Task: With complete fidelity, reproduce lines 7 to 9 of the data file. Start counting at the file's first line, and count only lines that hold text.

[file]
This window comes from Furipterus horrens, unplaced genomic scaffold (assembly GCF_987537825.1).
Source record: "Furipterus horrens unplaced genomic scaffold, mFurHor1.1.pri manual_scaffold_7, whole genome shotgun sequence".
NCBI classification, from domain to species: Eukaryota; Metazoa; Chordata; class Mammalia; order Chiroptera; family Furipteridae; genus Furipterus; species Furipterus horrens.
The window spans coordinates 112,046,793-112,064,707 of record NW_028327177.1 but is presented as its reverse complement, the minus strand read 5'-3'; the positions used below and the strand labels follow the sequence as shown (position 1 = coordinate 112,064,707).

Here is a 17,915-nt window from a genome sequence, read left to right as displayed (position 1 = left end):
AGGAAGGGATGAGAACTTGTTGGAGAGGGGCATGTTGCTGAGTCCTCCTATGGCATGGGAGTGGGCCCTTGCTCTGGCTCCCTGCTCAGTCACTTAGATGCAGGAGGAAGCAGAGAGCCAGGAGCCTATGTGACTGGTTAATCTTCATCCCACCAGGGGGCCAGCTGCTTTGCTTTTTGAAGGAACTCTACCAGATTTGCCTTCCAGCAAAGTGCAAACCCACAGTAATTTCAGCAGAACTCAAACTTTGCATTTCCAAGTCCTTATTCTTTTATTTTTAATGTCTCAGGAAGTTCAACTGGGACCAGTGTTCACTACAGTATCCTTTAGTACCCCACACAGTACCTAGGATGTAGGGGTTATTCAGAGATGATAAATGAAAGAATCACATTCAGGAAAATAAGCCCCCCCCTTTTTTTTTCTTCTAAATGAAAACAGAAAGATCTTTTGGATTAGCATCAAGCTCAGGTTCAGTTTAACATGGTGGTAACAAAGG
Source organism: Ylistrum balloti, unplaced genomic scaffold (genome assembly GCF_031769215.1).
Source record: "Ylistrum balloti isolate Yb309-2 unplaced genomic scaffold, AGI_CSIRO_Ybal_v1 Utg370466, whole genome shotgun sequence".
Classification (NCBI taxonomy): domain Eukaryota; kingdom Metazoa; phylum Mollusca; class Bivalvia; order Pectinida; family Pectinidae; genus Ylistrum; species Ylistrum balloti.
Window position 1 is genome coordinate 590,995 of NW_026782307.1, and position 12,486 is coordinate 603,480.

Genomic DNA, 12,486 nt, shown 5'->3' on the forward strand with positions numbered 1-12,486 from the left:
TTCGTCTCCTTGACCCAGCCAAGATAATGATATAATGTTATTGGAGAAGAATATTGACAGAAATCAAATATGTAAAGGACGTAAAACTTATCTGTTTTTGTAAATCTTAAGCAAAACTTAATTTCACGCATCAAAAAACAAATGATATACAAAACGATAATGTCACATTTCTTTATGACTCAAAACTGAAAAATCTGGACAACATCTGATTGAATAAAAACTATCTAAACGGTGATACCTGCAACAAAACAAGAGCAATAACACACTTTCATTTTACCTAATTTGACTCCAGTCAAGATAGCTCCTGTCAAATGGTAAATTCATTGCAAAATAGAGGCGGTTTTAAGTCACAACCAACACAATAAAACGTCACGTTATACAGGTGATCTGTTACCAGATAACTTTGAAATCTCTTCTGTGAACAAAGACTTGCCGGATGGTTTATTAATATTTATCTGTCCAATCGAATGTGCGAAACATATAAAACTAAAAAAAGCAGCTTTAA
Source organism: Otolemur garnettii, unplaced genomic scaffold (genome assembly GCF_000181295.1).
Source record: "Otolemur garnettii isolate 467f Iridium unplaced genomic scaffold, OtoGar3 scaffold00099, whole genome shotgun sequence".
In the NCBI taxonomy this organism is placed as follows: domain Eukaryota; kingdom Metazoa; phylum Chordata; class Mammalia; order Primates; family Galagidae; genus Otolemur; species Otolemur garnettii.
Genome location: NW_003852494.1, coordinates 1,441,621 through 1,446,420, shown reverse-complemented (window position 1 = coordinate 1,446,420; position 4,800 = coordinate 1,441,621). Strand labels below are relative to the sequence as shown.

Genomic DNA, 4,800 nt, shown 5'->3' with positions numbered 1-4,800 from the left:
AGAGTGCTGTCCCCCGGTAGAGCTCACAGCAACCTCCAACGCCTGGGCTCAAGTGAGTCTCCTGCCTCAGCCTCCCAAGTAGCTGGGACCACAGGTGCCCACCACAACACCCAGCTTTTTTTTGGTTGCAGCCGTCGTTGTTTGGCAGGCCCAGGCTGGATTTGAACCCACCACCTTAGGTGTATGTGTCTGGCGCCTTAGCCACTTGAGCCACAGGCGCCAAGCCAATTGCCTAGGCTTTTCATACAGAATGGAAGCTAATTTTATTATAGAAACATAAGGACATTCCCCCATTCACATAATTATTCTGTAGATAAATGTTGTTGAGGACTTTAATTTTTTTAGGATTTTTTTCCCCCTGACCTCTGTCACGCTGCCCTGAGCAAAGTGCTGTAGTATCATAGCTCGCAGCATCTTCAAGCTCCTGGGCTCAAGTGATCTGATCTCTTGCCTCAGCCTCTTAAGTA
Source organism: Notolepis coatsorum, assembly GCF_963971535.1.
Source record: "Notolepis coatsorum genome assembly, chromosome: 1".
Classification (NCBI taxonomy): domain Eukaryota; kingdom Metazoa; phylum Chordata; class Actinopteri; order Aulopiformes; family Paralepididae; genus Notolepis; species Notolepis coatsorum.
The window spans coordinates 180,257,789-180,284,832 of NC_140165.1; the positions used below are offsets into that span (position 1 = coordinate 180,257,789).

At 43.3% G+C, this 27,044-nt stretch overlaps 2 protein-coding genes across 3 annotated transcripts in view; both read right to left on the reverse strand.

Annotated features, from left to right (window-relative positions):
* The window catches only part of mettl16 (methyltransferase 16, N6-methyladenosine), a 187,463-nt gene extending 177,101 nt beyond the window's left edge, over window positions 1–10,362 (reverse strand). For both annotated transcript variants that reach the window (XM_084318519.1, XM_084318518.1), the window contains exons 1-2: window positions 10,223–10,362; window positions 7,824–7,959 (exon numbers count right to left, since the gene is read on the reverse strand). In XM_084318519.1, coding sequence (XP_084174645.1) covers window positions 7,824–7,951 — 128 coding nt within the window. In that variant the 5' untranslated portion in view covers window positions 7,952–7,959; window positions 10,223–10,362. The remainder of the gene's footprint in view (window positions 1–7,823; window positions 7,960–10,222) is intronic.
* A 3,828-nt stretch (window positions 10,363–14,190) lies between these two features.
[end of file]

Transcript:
Source organism: Ylistrum balloti, unplaced genomic scaffold (genome assembly GCF_031769215.1).
Source record: "Ylistrum balloti isolate Yb309-2 unplaced genomic scaffold, AGI_CSIRO_Ybal_v1 Utg370466, whole genome shotgun sequence".
Classification (NCBI taxonomy): domain Eukaryota; kingdom Metazoa; phylum Mollusca; class Bivalvia; order Pectinida; family Pectinidae; genus Ylistrum; species Ylistrum balloti.